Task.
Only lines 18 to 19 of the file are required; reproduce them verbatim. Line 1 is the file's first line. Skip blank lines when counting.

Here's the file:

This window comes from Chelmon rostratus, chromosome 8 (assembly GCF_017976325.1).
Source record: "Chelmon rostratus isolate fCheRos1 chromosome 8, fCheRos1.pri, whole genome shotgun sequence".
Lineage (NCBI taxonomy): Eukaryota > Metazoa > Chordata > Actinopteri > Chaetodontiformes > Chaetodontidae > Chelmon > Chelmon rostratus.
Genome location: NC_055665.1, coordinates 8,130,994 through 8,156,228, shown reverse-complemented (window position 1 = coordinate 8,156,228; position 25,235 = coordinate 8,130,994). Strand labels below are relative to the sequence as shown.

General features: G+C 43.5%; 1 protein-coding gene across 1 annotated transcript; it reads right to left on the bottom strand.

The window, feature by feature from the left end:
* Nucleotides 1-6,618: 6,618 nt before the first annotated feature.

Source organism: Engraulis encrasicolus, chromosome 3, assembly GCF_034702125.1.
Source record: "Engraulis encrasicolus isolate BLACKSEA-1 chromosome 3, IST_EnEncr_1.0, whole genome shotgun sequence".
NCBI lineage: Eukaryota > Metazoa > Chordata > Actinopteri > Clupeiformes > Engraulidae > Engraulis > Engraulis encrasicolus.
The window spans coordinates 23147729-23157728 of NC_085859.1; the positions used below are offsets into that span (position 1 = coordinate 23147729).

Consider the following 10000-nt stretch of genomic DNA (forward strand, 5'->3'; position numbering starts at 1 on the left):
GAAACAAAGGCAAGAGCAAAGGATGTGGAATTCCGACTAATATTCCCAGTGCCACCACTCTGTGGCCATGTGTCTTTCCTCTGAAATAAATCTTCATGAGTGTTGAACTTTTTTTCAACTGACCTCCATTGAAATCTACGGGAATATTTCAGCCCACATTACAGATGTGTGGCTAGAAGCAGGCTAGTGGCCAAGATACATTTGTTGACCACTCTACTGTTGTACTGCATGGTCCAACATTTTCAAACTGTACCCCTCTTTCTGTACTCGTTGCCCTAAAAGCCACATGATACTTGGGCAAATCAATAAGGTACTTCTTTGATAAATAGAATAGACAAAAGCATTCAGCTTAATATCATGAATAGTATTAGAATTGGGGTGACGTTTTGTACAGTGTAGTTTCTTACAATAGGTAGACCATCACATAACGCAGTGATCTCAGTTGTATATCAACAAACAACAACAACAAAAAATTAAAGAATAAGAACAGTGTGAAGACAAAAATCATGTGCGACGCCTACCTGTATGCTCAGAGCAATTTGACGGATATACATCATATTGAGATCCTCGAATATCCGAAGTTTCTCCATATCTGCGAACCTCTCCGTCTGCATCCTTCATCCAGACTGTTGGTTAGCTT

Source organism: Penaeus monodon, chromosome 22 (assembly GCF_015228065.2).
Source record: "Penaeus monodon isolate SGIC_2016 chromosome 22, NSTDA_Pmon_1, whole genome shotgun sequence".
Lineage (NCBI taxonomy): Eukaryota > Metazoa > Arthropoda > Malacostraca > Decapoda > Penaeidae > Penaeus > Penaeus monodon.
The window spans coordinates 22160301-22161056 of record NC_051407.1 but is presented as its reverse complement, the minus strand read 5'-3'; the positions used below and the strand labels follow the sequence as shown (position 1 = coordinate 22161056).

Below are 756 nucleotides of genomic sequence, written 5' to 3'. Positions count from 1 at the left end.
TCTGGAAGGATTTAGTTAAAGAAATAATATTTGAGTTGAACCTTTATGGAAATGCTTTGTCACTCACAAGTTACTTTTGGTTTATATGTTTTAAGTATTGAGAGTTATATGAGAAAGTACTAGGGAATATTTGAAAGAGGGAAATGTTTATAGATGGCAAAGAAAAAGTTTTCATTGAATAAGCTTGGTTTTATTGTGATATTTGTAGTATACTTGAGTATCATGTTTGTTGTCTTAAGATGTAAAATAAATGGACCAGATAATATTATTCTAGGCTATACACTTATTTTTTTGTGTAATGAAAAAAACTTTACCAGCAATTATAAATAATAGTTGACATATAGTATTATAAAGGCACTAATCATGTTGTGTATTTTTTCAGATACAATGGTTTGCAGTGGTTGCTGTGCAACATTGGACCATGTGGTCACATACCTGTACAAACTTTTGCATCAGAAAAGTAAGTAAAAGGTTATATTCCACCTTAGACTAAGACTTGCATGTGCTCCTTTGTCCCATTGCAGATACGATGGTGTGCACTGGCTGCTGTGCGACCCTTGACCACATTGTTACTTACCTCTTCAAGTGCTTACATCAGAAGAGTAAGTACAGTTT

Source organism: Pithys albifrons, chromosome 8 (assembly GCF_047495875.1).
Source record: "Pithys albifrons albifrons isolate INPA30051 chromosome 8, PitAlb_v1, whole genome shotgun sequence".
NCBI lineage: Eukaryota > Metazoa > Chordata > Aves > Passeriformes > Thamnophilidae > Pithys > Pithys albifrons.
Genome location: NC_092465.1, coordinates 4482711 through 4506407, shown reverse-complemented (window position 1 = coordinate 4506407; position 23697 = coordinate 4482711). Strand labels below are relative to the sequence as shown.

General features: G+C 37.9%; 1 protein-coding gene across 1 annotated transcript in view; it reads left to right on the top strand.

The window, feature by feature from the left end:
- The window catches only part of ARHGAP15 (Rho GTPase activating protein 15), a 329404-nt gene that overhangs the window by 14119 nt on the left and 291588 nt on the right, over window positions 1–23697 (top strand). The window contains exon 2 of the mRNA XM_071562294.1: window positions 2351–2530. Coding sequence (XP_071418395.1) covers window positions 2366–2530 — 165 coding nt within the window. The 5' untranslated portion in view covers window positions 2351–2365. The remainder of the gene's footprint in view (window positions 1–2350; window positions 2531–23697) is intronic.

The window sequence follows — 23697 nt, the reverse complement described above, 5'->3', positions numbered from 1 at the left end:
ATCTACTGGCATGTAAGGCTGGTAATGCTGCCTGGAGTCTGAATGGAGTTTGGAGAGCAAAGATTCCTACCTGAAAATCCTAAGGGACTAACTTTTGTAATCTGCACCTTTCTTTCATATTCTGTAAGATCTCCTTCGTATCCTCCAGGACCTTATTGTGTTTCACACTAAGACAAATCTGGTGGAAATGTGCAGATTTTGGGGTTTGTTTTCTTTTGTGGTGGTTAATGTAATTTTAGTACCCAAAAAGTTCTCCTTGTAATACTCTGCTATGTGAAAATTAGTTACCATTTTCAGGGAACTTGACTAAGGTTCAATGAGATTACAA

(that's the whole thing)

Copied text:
Below are 756 nucleotides of genomic sequence, written 5' to 3'. Positions count from 1 at the left end.
TCTGGAAGGATTTAGTTAAAGAAATAATATTTGAGTTGAACCTTTATGGAAATGCTTTGTCACTCACAAGTTACTTTTGGTTTATATGTTTTAAGTATTGAGAGTTATATGAGAAAGTACTAGGGAATATTTGAAAGAGGGAAATGTTTATAGATGGCAAAGAAAAAGTTTTCATTGAATAAGCTTGGTTTTATTGTGATATTTGTAGTATACTTGAGTATCATGTTTGTTGTCTTAAGATGTAAAATAAATGGACCAGATAATATTATTCTAGGCTATACACTTATTTTTTTGTGTAATGAAAAAAACTTTACCAGCAATTATAAATAATAGTTGACATATAGTATTATAAAGGCACTAATCATGTTGTGTATTTTTTCAGATACAATGGTTTGCAGTGGTTGCTGTGCAACATTGGACCATGTGGTCACATACCTGTACAAACTTTTGCATCAGAAAAGTAAGTAAAAGGTTATATTCCACCTTAGACTAAGACTTGCATGTGCTCCTTTGTCCCATTGCAGATACGATGGTGTGCACTGGCTGCTGTGCGACCCTTGACCACATTGTTACTTACCTCTTCAAGTGCTTACATCAGAAGAGTAAGTACAGTTT